For her to become more independent, getting in and out of her chair without help is critical.

Throughout August and September, occupational therapist Michelle Davidoff worked with Melissa during daylong outpatient rehab sessions.

Now, Davidoff helps Melissa learn needed skills for daily living.

But what used to take an hour takes Melissa about half that now.

After somewhat easily sliding on a pair of red sweats over her legs and wriggling them over her waist, she moves on to her socks. Instead of putting them right on her feet, however, she pulls them over her hands first and works them on.

Next come the shoes. And if you think Melissa’s purple Nikes sport Velcro closures, guess again. The minutes spent struggling and straining to tie laces help strengthen hands and fingers.

A standing exercise follows.

Melissa leans on two people – one being Mom, of course – as she pushes herself to see how long she can keep upright. Doctors are uncertain whether Melissa will ever do this alone.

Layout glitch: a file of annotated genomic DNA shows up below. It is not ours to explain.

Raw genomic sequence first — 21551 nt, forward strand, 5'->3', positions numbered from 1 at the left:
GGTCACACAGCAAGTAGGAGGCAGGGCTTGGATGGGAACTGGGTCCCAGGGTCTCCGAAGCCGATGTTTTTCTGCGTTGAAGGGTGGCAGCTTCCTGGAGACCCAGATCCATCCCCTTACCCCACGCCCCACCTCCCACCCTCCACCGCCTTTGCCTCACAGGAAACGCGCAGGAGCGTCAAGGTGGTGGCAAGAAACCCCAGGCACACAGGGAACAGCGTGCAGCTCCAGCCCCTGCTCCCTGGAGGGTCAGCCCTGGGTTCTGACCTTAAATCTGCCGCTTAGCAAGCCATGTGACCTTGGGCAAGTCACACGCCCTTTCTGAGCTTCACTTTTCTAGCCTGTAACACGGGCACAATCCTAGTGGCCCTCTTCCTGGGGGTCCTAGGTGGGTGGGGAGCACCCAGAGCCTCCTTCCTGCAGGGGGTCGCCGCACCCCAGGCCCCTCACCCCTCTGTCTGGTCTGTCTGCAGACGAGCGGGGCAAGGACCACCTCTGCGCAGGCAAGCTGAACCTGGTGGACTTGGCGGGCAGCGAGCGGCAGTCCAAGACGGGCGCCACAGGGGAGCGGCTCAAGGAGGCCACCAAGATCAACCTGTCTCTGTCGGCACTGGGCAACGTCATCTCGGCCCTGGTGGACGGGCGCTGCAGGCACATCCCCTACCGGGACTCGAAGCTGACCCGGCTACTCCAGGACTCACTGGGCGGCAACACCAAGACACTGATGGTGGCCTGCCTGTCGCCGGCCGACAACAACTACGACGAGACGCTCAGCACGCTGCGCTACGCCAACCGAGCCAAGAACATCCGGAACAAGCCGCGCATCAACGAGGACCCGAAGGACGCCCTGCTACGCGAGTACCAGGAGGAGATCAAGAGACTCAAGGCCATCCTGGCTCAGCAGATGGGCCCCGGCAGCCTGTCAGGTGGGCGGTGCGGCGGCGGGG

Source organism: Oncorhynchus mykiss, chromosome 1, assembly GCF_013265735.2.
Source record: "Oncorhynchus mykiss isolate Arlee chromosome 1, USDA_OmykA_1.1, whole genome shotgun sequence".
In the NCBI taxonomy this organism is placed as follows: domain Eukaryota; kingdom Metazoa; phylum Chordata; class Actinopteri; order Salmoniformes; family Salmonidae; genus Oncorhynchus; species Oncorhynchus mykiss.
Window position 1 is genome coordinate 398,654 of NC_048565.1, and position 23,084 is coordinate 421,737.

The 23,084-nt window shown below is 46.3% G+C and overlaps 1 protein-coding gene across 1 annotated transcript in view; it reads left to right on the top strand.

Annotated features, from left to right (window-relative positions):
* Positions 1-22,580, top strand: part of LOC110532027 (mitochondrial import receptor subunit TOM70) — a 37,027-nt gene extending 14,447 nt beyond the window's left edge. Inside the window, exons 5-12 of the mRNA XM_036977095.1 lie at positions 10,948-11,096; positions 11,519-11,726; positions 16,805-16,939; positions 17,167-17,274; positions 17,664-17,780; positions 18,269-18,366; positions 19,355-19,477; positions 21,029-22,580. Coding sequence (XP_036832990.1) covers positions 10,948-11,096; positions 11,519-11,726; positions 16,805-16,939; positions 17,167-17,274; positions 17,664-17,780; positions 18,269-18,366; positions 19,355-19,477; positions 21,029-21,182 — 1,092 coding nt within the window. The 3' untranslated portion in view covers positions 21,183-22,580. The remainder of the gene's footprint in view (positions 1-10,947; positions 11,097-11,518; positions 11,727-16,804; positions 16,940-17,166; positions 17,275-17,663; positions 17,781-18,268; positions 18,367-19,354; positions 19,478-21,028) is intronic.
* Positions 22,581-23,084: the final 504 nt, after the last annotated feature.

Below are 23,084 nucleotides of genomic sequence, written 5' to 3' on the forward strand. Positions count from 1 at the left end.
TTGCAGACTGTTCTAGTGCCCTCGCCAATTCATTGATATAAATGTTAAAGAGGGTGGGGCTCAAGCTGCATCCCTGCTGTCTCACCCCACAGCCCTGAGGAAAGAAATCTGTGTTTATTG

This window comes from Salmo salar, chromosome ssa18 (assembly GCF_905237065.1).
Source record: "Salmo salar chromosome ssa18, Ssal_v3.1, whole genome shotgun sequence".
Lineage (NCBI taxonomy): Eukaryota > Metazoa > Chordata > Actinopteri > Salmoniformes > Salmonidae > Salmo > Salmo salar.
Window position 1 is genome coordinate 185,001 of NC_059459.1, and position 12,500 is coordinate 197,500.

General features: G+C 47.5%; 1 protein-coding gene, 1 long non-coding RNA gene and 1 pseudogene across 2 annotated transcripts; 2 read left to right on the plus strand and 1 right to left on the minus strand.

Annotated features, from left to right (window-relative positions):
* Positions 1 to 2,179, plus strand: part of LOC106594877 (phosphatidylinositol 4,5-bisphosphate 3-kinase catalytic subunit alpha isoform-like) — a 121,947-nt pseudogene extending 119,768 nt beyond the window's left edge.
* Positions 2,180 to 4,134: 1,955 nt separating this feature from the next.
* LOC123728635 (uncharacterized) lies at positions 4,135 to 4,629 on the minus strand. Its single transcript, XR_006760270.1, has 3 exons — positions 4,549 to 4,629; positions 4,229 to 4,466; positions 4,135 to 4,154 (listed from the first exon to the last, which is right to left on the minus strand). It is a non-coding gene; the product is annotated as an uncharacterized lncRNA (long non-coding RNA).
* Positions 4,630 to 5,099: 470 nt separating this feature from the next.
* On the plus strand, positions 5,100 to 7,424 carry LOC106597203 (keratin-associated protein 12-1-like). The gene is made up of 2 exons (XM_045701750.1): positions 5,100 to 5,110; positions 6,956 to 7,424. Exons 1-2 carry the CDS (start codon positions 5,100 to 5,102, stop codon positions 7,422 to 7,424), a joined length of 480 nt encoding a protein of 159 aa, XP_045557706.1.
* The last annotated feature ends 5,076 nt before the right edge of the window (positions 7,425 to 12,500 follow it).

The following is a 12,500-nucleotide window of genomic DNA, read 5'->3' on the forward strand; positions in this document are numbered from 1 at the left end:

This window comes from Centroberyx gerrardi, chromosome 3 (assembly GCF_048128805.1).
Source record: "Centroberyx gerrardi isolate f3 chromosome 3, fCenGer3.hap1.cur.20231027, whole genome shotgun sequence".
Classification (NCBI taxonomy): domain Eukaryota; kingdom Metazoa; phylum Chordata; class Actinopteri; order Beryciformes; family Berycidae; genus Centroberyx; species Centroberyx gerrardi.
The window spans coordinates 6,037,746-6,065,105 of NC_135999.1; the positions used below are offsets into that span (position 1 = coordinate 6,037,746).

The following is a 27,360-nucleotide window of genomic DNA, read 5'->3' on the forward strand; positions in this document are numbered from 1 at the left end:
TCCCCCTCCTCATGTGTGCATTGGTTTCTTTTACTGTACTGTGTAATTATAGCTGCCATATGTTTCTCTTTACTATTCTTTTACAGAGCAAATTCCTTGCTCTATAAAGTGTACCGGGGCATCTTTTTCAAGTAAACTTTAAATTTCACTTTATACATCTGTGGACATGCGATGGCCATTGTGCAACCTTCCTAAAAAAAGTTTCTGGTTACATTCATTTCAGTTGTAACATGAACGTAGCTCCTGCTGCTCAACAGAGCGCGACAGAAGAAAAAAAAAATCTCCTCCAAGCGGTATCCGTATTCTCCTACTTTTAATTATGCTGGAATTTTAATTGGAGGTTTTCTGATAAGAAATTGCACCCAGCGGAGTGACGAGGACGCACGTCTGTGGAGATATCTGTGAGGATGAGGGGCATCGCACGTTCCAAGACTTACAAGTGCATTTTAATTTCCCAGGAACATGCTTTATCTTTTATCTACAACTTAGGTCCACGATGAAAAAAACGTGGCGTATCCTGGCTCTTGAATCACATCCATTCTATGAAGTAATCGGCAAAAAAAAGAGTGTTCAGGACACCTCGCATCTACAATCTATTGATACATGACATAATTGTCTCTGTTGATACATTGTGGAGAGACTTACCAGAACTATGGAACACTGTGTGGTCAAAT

Told about her recent rehab work, therapist-turned-sidekick Schwarz says she’d seen it all before.

“If Melissa could walk with her willpower alone,” she says, “she would be running.”

The day is not all about building Melissa’s body, however.

Physical therapist Robin Fleckenstein, Davidoff and the rest of the staff also provide practical advice. Learning Melissa suffered a flat tire at school on her manual chair and was forced to use her power chair, Fleckenstein deflects her disappointment.

“Maybe on days when you know you will be exerting a lot of energy, pushing your chair around all day might not be the best thing. Save your energy for when you think you will need it most,” Fleckenstein suggests.